toring program; by 2008, this had almost trebled,
to about 179,000. As of the 2010-11 school year, 27
states required some kind of induction program for
new teachers (Goldrick et al., 2012).
However, while most beginning teachers now par-
ticipate in some kind of formal induction program, the
kinds of support that schools provide to them vary (see
Figure 3). The most recent data available — from the
2007-08 school year — show that the most common
induction activity that beginners participated in was
having regular supportive communication with their
principal, other administrators, or their department
chair (87%). Slightly fewer beginning teachers, about
80%, said they received ongoing guidance and feed-
back from a mentor teacher. Just over half of begin-
ning teachers said they had common collaboration
and planning time with other teachers in the same
subject area. Interestingly, almost one-third received
extra classroom assistance, such as a teacher aide. On
the other hand, fewer than 20% of beginning teach-
ers reported receiving a reduced teaching load or
schedule to ease their transition — a support that is
probably more common for beginning professors in
Does induction matter?
Of course, the key question is this: Does par-
ticipating in induction matter? One subset of this
Percent of 1st-year teachers who received
various induction supports (2007-08)
Facetime with administrator
Collaboration with colleagues
Reduced course load
V93 N8 kappanmagazine.org 51
induction can help retain teachers and improve their
instruction. The data also show that the kinds and
amounts of support vary. And some research suggests
that content, intensity, and duration are important:
The effect depends on how much induction one gets
and for how long.
Over the past couple of decades the number of be-
ginning teachers has ballooned and so has the num-
ber of beginners eligible for induction in any given
school. This is important because induction is not
free — especially the more comprehensive programs.
Thus far, we don’t have much data and research on
the relative costs and benefits of induction. Along
with content and duration, induction programs also
vary in their financial costs, and beyond the question
of which kinds and amounts of assistance are most ef-
fective lies the question of which kinds and amounts
of assistance are most cost-effective. Especially in
periods of budget shortfalls, the “bang for buck” of
such programs is, of course, crucial information for
policy makers faced with deciding which programs
to fund. This is an area in which the research com-
munity could provide useful guidance to the policy
Goldrick, L., Osta, D., Barlin, D., & Burn, J. (2012). Review
of state policies on teacher induction. Santa Cruz, CA: New
Teacher Center. www.newteachercenter.org
Ingersoll, R. (2003). Is there really a teacher shortage?
Philadelphia, PA: University of Pennsylvania, Consortium for
Policy Research in Education.
Ingersoll, R. & May, H. (2011). Recruitment, retention, and
the minority teacher shortage. Philadelphia, PA: University of
Pennsylvania, Consortium for Policy Research in Education.
Ingersoll, R. & Merrill, L. (2010). Who’s teaching our children?
Educational Leadership, 67 (8), 14-20.
Ingersoll, R. & Perda, D. (2010). Is the supply of mathematics
and science teachers sufficient? American Educational
Research Journal, 47 (3), 563-595.
Ingersoll, R. & Perda, D. (in press). How high is teacher
turnover and is it a problem? Philadelphia, PA: University of
Pennsylvania, Consortium for Policy Research in Education.
Ingersoll, R. & Smith, T. (2004). Do teacher induction and
mentoring matter? NASSP Bulletin, 88 (638), 28-40.
Ingersoll, R. & Strong, M. (2011). The impact of induction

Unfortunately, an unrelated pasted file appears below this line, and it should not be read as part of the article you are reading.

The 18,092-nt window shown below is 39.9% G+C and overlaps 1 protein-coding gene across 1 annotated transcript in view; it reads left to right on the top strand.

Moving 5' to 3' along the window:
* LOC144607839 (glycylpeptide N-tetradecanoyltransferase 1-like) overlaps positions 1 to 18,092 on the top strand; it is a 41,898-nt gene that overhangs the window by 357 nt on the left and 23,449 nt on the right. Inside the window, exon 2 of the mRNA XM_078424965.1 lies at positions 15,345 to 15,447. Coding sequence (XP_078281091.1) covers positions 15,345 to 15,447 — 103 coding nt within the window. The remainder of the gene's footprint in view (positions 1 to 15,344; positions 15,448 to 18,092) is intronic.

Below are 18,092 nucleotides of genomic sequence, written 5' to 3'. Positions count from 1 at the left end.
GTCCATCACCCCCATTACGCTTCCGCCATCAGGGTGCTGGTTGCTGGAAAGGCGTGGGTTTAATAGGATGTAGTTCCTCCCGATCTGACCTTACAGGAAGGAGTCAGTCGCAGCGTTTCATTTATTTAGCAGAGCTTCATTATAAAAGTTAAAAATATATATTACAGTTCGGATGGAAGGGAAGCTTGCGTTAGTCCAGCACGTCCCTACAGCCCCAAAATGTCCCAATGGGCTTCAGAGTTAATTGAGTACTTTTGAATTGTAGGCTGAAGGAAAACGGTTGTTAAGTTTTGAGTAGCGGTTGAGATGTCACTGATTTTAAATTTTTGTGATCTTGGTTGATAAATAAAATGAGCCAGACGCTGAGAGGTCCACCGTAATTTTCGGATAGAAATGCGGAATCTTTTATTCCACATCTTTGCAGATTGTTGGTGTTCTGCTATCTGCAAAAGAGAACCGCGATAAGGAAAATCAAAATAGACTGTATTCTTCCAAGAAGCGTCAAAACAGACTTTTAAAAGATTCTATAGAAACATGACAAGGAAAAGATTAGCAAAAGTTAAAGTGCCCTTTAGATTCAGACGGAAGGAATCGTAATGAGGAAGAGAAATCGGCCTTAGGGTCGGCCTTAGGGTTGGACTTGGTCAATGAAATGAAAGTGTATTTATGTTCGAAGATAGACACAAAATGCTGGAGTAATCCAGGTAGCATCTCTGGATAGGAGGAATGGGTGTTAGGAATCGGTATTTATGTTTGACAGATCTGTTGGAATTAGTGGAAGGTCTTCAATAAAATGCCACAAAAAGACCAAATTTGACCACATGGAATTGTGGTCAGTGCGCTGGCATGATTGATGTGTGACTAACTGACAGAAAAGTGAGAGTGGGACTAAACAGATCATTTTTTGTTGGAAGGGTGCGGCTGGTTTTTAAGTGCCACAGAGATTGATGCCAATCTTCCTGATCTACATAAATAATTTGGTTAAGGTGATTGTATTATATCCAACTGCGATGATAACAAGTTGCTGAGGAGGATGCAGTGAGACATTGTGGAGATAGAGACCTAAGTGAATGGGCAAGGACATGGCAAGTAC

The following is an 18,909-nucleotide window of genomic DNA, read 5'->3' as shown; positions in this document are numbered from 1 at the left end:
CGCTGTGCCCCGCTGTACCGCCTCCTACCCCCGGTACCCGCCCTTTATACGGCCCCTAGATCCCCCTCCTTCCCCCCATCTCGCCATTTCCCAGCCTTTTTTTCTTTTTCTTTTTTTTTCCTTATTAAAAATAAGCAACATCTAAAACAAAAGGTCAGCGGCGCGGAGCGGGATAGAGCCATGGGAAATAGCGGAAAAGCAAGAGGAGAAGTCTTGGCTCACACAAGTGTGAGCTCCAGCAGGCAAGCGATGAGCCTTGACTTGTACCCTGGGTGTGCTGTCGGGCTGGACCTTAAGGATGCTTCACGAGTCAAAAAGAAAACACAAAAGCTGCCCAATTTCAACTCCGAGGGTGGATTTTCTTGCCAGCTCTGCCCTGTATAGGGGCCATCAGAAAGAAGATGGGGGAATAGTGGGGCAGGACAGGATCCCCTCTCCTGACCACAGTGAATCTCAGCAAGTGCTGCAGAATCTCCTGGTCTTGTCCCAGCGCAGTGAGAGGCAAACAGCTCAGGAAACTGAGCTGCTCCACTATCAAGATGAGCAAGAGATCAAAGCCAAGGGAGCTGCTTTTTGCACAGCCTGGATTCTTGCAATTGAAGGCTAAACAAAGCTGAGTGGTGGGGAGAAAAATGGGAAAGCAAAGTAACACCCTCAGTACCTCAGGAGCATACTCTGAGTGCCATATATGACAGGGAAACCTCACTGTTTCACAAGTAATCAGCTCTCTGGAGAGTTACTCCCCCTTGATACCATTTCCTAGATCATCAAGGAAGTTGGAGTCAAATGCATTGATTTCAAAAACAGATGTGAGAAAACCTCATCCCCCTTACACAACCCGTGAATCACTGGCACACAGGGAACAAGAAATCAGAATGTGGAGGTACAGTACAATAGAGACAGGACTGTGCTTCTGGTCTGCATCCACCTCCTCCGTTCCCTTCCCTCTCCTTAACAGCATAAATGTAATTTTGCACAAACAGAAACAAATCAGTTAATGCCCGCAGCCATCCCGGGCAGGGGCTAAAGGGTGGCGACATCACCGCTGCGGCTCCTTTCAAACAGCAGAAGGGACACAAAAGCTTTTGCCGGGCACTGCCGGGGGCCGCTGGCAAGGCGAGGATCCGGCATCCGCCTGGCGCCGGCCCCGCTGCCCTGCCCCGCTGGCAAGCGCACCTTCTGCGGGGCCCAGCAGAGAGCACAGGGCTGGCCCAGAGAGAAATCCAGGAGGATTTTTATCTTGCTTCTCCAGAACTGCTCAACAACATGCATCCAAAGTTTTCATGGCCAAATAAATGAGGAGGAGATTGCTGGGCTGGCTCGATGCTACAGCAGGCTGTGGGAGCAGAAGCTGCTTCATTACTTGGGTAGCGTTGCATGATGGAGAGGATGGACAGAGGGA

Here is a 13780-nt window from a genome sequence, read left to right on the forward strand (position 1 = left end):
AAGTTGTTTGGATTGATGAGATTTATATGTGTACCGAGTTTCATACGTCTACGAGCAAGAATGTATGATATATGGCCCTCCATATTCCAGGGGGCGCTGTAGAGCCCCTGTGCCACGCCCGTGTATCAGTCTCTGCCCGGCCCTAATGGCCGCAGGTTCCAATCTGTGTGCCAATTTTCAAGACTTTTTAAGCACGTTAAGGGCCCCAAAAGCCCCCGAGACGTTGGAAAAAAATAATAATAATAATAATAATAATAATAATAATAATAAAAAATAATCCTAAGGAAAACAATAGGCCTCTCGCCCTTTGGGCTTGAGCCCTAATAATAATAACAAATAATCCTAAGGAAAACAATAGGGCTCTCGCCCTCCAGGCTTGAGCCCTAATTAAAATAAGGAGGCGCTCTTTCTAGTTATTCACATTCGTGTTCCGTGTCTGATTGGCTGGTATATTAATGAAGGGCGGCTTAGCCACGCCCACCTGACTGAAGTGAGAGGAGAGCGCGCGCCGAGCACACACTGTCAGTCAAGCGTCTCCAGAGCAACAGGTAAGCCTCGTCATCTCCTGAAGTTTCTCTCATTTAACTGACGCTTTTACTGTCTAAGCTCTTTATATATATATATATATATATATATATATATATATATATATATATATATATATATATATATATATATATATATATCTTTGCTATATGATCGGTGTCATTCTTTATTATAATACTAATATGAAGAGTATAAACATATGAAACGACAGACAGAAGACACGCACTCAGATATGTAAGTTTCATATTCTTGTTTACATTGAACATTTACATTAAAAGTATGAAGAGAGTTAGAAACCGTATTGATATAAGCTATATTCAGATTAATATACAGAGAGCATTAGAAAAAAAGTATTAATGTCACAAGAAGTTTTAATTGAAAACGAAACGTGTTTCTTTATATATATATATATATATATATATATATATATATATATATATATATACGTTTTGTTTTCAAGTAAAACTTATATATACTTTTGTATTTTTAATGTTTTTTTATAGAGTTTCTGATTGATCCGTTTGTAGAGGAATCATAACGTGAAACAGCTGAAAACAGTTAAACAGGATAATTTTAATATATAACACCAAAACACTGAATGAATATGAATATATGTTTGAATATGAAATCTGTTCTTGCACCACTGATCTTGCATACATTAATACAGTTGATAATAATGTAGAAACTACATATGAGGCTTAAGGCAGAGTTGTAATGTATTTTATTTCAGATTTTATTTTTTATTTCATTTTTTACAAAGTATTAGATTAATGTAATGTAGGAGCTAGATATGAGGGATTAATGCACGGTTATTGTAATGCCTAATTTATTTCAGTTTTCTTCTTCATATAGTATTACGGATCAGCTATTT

and mentoring for beginning teachers: A critical review of the
research. Review of Educational Research, 81 (2), 201-233.
Smith, T. & Ingersoll, R. (2004). What are the effects of
induction and mentoring on beginning teacher turnover?
American Educational Research Journal, 41 (3), 681-714.
induction? Have any studies looked at the effect on
other outcomes, such as whether participating in
induction improves beginning teachers’ classroom
instructional practices and, in turn, improves student
learning and achievement?
To answer these questions, we recently under-
took a thorough review of existing empirical studies
that evaluated the effects of induction (Ingersoll &
Strong, 2011). The objective of our review was to
give researchers, policy makers, and educators a reli-
able and current assessment of what’s known, and not
known, about the effectiveness of teacher induction
and mentoring programs. After an extensive search,
we found 15 empirical studies that were solid enough
to merit inclusion in our review. Each evaluated the
effects of induction on an outcome, by comparing
data from both participants and nonparticipants in
particular induction components, activities, or pro-
When we began our review, we weren’t sure what
to expect. In educational research, as in many other
fields, the existing base of research evaluating partic-
ular programs or reforms often yields contradictory
findings and mixed conclusions. Whether the target
of evaluation is a new curricular product, the value
of teachers’ credentials, the performance of char-
ter schools, or whatever, typically some studies find
negative effects, some find no effects, and some find
positive effects. In the research on the effects of in-
duction, we also found a few mixed and contradictory
findings. But, interestingly, overall we found mostly
consensus: Induction has a positive effect. Most of
the studies that looked at the effect on teachers’ job
satisfaction, commitment, and retention found posi-
tive effects on beginning teachers who participated in
some kind of induction. Likewise, most of the stud-
ies that we reviewed of teachers’ classroom practices
showed that beginning teachers who participated in
some kind of induction performed better at various
aspects of teaching, such as keeping students on task,
developing workable lesson plans, using effective
student questioning practices, adjusting classroom
activities to meet students’ interests, maintaining a
positive classroom atmosphere, and demonstrating
successful classroom management. Finally, for stu-
dent achievement, most of the studies also showed
that students of beginning teachers who participated
in some kind of induction had higher scores, or gains,
on academic achievement tests.
Induction is an education reform whose time has
come. Over the past two decades, there has been a
large increase in the number of states, districts, and
schools offering support, guidance, and orientation
programs. Importantly, the data also indicate that